Jolting Moncton’s priorities to life


The fact that Moncton city council even maintains a list of priorities to pursue in its effort to better the community it serves speaks volumes about the worthy preoccupation with thoughtful civic planning around here. After all, few municipalities of comparable size spend much energy crafting “to-dos” and even less time fulfilling them. 

Still, there is something broadly disappointing about an ersatz action plan (the existence of which came to light in the Moncton Times & Transcript last week) whose number one standard operating procedure is to “continue to foster a culture of fiscal responsibility.” Really? As opposed to what?

Had the vow been to spend money like this was our last day on Earth – to go into cosmic hock building a fleeting, terrestrial version of Paradise because the only debt collector is the Grim Reaper, himself, and he’s got bigger fish to fry – well. . .at least that would have been interesting. Irresponsible, but interesting.

What, exactly, is intriguing about a promise to keep our fiscal noses from running? Who and what is that supposed to inspire?

When I check my personal Ten Commandments, affixed via post-it note to my bathroom mirror, before my daily, morning ablutions, I do not see inscribed there, “Thou shalt not rob Peter to pay Paul. . .not today, anyway.”

Nowhere do I encounter admonitions to cut back on $4-a-cup cappuccinos or to switch to a cheaper, less talented hair dresser because, after all, a penny saved is a penny earned and that’s exactly what’s written on my calling card.

No, what I see staring back at me from my looking glass are phrases like “Go Big or Go Home!” and “Shock and Awe is a Way of Life!” and “Be Amazing!”

Okay, so maybe they’re not affixed to my bathroom mirror (who does that anyway?). But, over the years and with the help of’s inspirational quotes page, I have made a small collection of various motivational squibs, none of which, I hasten to point out, has anything to do with maintaining a healthy bank account.

Here’s one: “Never tell me the sky’s the limit when there are footprints on the moon.” Here’s another: “I do it because I can, I can because I want to, I want to because you said I couldn’t.” And there’s this: “Everything is okay in the end, if it’s not ok then it’s not the end.”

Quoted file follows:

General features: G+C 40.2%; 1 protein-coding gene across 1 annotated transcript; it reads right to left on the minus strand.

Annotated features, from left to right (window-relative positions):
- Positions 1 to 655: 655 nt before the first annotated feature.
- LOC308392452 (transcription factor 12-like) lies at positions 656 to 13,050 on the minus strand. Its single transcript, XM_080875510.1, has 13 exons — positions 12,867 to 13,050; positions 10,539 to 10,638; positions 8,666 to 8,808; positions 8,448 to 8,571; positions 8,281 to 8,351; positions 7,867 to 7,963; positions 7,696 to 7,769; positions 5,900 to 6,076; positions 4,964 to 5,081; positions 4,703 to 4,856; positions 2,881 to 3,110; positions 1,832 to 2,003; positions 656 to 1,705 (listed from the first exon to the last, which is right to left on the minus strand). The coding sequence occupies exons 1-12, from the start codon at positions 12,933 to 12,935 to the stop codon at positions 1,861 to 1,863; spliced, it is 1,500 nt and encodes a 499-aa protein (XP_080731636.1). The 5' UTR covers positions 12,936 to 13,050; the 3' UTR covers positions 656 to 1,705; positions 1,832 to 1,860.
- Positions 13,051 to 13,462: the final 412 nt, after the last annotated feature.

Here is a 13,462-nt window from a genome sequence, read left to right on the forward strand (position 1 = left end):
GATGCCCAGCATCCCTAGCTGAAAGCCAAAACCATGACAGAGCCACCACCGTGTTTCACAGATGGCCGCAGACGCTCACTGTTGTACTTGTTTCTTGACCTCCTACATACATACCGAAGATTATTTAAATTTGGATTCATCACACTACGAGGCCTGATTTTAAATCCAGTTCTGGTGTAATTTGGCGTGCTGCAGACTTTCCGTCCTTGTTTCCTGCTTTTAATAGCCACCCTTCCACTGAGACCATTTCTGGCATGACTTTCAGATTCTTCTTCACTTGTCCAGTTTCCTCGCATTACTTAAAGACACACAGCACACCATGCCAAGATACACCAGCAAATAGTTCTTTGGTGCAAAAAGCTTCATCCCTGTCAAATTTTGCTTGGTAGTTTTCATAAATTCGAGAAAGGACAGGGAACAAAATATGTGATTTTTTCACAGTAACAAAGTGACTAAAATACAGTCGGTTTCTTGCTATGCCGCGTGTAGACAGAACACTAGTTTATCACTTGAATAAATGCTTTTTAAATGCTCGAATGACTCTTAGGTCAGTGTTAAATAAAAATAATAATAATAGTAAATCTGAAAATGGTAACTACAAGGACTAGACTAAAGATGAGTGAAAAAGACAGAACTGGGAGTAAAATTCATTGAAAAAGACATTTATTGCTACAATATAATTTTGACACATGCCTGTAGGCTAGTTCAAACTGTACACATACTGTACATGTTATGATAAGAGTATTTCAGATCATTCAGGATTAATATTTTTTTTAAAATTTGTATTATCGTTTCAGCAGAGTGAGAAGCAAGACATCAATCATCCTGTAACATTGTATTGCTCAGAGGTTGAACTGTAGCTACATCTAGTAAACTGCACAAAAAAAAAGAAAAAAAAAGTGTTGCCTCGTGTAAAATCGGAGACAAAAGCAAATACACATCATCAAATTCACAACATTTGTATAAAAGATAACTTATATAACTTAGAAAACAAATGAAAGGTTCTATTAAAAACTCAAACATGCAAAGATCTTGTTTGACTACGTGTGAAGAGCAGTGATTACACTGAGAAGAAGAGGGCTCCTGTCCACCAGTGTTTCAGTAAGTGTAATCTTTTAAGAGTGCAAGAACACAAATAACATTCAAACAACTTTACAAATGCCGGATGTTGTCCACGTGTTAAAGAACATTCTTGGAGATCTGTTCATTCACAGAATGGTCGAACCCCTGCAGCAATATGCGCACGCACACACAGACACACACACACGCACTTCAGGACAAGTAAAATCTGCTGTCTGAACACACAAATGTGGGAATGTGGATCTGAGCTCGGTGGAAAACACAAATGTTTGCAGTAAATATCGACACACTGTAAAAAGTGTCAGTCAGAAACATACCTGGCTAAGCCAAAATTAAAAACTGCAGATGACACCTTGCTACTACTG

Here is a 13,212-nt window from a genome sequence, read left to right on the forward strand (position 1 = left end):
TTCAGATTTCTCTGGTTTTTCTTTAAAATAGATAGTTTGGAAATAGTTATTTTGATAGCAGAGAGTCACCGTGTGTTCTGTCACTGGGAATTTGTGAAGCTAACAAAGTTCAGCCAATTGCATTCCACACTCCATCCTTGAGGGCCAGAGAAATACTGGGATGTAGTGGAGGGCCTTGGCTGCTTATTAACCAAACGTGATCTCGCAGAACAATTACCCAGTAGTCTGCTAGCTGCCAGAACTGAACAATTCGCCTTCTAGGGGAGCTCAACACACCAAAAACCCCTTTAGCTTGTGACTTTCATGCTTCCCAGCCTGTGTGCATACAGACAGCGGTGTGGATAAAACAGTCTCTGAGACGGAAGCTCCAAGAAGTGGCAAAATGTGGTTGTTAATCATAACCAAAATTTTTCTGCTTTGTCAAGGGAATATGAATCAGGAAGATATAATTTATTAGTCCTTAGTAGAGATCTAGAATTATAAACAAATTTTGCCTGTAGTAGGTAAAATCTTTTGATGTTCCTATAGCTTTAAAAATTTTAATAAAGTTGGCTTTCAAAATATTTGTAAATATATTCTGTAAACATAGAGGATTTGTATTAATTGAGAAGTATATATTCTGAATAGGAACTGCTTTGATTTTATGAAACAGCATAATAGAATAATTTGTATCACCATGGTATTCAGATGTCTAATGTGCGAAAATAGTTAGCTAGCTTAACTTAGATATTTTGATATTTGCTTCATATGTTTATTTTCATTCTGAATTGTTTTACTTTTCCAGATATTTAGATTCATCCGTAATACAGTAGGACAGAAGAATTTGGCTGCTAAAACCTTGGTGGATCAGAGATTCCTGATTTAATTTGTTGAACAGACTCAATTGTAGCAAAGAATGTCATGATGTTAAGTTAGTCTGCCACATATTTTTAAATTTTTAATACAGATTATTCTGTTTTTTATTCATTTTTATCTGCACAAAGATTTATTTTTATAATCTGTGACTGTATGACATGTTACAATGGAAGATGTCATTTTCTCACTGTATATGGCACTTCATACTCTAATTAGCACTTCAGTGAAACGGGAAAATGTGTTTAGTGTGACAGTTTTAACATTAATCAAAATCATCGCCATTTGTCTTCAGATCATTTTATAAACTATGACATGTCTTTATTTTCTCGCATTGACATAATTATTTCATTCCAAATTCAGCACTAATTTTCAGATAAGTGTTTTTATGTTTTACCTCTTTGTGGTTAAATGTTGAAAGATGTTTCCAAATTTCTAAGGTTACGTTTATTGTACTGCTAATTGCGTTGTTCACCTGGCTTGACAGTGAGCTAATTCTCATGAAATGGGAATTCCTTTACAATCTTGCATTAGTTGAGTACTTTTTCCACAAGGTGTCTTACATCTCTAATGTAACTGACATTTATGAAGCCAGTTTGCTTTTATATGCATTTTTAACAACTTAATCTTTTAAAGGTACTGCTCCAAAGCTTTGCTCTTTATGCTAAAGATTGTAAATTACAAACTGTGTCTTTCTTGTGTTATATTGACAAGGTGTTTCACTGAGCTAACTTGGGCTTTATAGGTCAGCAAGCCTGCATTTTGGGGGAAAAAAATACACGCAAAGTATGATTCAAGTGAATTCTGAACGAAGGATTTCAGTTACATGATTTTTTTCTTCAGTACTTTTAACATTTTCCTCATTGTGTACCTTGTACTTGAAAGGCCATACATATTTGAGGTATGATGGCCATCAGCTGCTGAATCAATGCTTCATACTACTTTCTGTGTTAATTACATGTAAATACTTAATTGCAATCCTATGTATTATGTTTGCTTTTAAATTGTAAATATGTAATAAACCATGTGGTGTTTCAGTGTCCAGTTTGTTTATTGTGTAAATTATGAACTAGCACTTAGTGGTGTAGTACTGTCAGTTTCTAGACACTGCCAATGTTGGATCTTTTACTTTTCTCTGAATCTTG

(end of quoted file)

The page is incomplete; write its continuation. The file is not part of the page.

Perhaps most disappointing is how far down on city council’s list “reinforcing Moncton’s position as a sports and entertainment hub” appears. It’s number 11, just below the commitment to “launch Magnetic Hill Zoo’s 5-year plan” and just above a rather amorphous declaration to “support and promote arts, culture and heritage/incent public art with an emphasis on the downtown.”

Other priorities, chronicled in order, include stimulating economic growth (2), fixing public transit (3), creating a Tourism Marketing Fund (4), promoting “business-friendly services and processes”, ie., cutting red tape (5), developing the downtown area (6), pursuing “environmental stewardship” (7), welcome immigrants (8), and “invest in parks and trails” (9). Way down at the bottom in 16th place is “promote affordable housing/assist in poverty reduction”, below the one about enhancing “democracy in our local government” (14), which one might persuasively argue should head the entire crop of promises and imprecations.

On the “capital projects” side of the ledger, the top priority is, again, tethered to cash flow – or, at least, the desperate fear of running short of the stuff, as implied by the wording, “reduce Moncton’s infrastructure deficit.” Building a “downtown multi-purpose sports and entertainment centre” is number two on that particular list.

And this is, of course, the problem with this sort of exercise. It’s both exhausting and dispiriting. Worse, it’s futile.

“Reinforcing Moncton’s position as a sports and entertainment hub” is exactly on par with “developing the downtown area” and vice versa. Anyone who demurs has evidently never spent any time on Main Street during one of these summer extravaganzas.

In fact, most, if not all, of Moncton’s priorities are horizontal, interconnected and self-reinforcing – as they should be in any healthy community.

Ranking them distorts an overarching municipal vision, which is just as injurious to thoughtful civic planning as is a self-imposed injunction to follow the money, above all else and come what may.

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